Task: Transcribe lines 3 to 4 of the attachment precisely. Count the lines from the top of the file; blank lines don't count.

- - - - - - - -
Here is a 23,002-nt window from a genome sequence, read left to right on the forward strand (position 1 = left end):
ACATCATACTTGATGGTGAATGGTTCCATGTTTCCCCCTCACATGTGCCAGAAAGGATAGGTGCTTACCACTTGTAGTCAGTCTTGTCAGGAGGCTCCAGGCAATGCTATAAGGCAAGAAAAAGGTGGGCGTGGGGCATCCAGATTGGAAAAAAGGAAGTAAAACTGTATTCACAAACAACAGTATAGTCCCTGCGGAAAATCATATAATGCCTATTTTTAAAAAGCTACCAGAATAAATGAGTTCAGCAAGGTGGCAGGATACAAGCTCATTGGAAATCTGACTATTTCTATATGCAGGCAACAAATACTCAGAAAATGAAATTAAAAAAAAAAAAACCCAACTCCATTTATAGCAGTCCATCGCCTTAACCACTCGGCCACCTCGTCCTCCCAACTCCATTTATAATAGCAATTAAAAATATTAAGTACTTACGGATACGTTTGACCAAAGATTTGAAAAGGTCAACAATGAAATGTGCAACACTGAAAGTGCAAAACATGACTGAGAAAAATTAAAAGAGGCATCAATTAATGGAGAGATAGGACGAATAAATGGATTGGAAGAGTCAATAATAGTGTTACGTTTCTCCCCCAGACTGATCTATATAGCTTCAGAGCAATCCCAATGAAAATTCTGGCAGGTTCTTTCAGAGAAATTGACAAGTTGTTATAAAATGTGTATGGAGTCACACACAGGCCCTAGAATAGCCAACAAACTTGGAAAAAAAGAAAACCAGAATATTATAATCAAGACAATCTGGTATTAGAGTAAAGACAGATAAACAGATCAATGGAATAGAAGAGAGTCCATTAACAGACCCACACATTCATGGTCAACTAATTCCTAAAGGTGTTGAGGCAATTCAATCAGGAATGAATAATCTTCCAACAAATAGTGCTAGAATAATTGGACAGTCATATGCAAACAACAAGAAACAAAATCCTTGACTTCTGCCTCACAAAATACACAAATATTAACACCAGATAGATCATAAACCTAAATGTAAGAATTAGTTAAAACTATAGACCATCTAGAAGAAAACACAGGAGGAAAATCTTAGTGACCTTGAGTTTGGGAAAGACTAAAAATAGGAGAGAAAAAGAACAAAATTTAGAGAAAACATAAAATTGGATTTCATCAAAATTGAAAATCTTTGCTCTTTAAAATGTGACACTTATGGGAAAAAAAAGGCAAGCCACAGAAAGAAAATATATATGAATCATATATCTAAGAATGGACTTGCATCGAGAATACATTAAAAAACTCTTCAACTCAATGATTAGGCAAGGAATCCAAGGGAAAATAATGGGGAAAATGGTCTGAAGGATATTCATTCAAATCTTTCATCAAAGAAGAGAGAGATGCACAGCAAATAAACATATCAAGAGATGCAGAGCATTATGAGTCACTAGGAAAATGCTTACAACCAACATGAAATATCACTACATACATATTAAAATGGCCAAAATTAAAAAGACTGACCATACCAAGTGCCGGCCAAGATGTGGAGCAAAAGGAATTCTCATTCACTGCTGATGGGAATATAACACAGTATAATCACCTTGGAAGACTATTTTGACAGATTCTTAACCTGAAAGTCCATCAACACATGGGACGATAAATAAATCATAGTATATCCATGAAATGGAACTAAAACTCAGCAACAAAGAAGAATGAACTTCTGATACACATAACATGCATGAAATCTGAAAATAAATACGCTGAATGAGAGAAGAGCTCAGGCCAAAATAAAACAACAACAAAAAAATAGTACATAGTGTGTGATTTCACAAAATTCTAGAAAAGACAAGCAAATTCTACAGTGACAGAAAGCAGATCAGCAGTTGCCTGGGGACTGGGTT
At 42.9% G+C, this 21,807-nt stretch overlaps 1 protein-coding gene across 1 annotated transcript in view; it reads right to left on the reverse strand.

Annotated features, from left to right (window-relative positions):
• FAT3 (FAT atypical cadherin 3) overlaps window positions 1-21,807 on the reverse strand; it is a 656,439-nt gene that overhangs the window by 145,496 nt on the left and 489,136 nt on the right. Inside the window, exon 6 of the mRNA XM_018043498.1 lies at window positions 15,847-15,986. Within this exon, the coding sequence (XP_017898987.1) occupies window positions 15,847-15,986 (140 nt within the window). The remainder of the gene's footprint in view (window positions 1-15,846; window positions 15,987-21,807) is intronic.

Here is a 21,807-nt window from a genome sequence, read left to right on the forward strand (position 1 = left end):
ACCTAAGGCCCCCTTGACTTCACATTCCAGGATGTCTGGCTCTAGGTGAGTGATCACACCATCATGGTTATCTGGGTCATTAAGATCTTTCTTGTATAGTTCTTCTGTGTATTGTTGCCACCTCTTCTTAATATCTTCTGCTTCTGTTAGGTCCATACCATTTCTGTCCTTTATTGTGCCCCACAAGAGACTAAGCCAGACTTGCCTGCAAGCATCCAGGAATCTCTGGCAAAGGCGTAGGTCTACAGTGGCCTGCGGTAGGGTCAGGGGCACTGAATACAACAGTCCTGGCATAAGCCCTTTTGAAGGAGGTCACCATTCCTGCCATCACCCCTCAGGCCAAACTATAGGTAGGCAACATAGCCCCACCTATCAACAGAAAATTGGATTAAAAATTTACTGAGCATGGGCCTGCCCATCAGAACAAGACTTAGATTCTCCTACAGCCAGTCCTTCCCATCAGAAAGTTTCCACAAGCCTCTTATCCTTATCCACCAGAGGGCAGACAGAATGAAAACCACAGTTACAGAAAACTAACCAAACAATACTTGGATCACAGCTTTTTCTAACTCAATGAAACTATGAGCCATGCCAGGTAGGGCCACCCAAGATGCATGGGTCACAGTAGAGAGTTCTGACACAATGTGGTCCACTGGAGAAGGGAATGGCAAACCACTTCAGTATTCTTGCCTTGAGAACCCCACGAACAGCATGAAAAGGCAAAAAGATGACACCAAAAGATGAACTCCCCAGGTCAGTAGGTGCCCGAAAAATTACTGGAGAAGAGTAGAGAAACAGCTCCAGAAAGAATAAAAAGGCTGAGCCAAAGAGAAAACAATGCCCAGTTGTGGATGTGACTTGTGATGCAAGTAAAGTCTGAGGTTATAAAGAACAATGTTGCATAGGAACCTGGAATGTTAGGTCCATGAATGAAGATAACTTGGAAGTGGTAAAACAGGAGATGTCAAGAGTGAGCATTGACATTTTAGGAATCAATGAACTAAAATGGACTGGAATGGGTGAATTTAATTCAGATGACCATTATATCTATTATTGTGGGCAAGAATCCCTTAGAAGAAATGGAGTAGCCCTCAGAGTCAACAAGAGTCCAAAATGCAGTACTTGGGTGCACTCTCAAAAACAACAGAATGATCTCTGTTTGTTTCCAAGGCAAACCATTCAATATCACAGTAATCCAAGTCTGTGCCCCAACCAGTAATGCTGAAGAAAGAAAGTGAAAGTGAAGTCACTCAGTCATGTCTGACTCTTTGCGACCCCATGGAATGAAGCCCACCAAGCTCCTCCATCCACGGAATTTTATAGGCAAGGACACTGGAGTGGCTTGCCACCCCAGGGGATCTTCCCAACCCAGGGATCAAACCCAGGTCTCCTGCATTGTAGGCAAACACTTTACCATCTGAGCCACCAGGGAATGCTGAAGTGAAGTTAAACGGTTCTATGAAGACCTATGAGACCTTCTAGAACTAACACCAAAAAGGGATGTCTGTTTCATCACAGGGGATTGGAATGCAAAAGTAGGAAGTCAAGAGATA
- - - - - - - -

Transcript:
At 42.9% G+C, this 21,807-nt stretch overlaps 1 protein-coding gene across 1 annotated transcript in view; it reads right to left on the reverse strand.

Annotated features, from left to right (window-relative positions):